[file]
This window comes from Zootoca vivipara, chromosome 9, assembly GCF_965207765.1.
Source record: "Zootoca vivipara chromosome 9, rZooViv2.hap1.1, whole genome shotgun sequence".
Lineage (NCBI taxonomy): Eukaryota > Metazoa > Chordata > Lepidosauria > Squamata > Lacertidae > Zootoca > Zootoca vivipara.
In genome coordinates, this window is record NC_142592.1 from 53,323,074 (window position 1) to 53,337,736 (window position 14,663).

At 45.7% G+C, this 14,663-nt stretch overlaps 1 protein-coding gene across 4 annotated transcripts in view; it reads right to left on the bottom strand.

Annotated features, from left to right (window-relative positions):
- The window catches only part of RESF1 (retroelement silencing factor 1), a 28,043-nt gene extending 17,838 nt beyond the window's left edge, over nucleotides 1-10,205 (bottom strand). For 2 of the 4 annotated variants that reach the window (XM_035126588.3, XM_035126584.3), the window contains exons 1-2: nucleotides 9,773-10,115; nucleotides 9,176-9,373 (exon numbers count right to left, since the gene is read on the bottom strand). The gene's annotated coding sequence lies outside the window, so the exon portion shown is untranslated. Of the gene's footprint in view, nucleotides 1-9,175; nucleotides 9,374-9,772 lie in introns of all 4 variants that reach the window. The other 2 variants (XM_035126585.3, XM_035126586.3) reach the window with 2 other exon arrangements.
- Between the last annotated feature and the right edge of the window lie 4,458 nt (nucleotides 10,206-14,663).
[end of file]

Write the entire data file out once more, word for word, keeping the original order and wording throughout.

This window comes from Zootoca vivipara, chromosome 9, assembly GCF_965207765.1.
Source record: "Zootoca vivipara chromosome 9, rZooViv2.hap1.1, whole genome shotgun sequence".
Lineage (NCBI taxonomy): Eukaryota > Metazoa > Chordata > Lepidosauria > Squamata > Lacertidae > Zootoca > Zootoca vivipara.
In genome coordinates, this window is record NC_142592.1 from 53,323,074 (window position 1) to 53,337,736 (window position 14,663).

At 45.7% G+C, this 14,663-nt stretch overlaps 1 protein-coding gene across 4 annotated transcripts in view; it reads right to left on the bottom strand.

Annotated features, from left to right (window-relative positions):
- The window catches only part of RESF1 (retroelement silencing factor 1), a 28,043-nt gene extending 17,838 nt beyond the window's left edge, over nucleotides 1-10,205 (bottom strand). For 2 of the 4 annotated variants that reach the window (XM_035126588.3, XM_035126584.3), the window contains exons 1-2: nucleotides 9,773-10,115; nucleotides 9,176-9,373 (exon numbers count right to left, since the gene is read on the bottom strand). The gene's annotated coding sequence lies outside the window, so the exon portion shown is untranslated. Of the gene's footprint in view, nucleotides 1-9,175; nucleotides 9,374-9,772 lie in introns of all 4 variants that reach the window. The other 2 variants (XM_035126585.3, XM_035126586.3) reach the window with 2 other exon arrangements.
- Between the last annotated feature and the right edge of the window lie 4,458 nt (nucleotides 10,206-14,663).